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Does that website have the same info as the App being the same organization?

Searching for "ethanol" reveals a lot of good threads on problems with ethanol fuel and treatments.

One thread discusses the dismal politics and economics (to anyone but agribusiness) of the government mandating ethanol in fuel. This is the grand farce.
 

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The link above takes you to a map (US or local) with no info. The map appears to be deactivated. Use this link: https://www.pure-gas.org/

The Android App is good as it parses only local stations in a widening circle if you allow it to access your location. Looks to come from the same database.

Some stations only sell Regular 87 octane grade in ethanol-free. Fine for small engines but even my 5.7L boat takes mid or premium.

A search yielded dozens of Threads discussing fuel additives and stabilizers (as well as damage horror stories).
 

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Discussion Starter #18 (Edited)
I found ethanol free gasoline in Los Angeles but, the gasoline was racing fuel and is very expensive. I decided to add Ethanol Shield to my 1961 Sprint Veloce and it works. I know that other states may sell ethanol free gasoline for motor vehicles and see what is available locally. I do not recommend any additive unless I have personal experience and have a box of used lawn mower carburetors that were damaged by gasoline that contained ethanol.
 

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https://www.pure-gas.org/extensions/map.html
Looks like map is back online now, if not there are links for individual states at the bottom of the main page, they'll display list of towns in an alphabetical order.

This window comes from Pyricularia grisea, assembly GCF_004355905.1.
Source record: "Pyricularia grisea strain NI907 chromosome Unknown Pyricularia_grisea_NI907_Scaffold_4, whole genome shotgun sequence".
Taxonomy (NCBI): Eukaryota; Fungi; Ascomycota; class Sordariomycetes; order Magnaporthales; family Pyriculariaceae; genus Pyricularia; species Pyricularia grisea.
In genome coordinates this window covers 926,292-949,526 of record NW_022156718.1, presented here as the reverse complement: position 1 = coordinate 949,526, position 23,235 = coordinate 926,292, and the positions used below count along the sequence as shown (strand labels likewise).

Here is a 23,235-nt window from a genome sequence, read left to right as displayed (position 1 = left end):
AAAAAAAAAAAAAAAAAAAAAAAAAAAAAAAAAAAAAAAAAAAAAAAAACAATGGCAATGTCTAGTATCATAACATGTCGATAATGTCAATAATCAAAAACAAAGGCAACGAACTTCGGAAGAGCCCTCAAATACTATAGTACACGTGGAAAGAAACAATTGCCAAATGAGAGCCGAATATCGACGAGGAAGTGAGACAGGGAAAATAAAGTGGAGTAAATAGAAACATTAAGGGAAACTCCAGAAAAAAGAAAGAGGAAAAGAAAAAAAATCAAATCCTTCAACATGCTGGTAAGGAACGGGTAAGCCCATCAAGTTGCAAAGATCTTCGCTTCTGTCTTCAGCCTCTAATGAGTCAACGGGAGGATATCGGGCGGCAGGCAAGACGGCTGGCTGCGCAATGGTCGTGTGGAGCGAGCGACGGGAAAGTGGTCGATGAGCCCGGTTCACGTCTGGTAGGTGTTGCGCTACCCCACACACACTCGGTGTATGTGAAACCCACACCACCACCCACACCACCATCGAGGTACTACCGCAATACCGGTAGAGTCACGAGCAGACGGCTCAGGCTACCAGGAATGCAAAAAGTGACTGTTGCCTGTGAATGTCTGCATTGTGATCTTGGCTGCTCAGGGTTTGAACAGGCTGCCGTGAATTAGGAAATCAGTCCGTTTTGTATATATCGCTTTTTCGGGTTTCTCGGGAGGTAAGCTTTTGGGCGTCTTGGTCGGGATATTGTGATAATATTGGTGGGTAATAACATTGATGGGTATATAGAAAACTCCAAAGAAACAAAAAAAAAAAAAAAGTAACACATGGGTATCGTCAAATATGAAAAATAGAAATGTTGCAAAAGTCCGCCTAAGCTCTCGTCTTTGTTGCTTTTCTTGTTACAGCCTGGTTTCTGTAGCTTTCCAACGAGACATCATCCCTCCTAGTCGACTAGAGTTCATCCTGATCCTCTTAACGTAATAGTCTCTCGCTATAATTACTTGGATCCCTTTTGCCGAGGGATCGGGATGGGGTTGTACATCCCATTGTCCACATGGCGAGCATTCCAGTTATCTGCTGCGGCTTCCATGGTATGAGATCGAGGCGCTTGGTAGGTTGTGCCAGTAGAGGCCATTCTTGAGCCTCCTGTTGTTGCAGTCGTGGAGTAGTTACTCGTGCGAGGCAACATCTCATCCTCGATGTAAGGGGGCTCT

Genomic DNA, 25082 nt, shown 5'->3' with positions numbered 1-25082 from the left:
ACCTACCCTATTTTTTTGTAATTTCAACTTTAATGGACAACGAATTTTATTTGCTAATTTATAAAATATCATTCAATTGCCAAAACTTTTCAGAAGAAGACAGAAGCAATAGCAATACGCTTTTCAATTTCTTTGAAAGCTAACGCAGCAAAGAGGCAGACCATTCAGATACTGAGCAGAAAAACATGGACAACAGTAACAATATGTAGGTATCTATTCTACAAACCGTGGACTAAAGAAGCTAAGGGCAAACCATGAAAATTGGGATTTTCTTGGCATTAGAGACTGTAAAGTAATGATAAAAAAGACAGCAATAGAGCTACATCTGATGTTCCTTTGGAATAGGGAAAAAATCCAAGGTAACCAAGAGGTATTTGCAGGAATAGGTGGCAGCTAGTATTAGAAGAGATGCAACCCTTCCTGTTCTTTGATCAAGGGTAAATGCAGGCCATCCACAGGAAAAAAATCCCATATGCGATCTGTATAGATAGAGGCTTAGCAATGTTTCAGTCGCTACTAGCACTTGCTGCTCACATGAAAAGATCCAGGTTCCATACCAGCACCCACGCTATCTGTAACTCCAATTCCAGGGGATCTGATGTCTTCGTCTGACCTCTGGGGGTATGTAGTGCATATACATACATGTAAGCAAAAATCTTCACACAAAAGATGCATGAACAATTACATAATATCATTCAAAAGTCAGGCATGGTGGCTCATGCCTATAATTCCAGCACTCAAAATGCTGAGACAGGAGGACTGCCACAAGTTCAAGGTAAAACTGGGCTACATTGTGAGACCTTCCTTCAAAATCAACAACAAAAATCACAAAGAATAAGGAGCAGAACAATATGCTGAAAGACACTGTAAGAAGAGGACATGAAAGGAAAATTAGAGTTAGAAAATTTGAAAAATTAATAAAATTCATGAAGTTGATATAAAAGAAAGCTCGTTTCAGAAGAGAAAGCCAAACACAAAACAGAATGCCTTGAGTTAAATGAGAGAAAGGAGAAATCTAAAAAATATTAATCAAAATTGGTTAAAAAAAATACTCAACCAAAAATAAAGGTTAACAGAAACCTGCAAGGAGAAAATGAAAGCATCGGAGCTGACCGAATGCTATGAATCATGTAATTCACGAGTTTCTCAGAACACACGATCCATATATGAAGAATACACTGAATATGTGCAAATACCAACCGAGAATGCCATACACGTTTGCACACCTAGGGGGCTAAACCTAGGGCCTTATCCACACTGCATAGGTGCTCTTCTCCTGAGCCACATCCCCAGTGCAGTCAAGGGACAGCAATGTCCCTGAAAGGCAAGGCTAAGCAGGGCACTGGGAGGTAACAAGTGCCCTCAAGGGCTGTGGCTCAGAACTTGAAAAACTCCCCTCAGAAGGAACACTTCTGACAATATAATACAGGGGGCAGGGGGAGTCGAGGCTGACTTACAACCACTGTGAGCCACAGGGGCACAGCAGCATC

I used to be able to get 93 up until 3 years ago locally (30min ride), now best I can find is 90 octane. Can't make up my mind about the use of booster. My hot street 1750 with 123 ignition and D (006 tuning / Jim Karamalakis) curve set at 34 degrees, does not ping.
 

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Discussion Starter #20 (Edited)
I recommended using Ethanol Shield to an owner of several classic sports cars and help clean six Webers on his Daytona Ferrari Spyder. The idle jets are located on the side of the Webers and only one jet had some residue. The starting problem was due to a bad fuel pump and also due to some aged gasoline. I recently rebuilt a 1958 Spider Solex carb and helped clean jets for a 1958 Spider Veloce that did not run properly. The owner of the 1958 Spider has eighteen cars and the other has nine cars and recommended using Ethanol Shield for all of their cars. The annual cost of the Ethanol Shield for each car is about one dollar per year and I do not want to clean anymore carburetors that have old gas problems.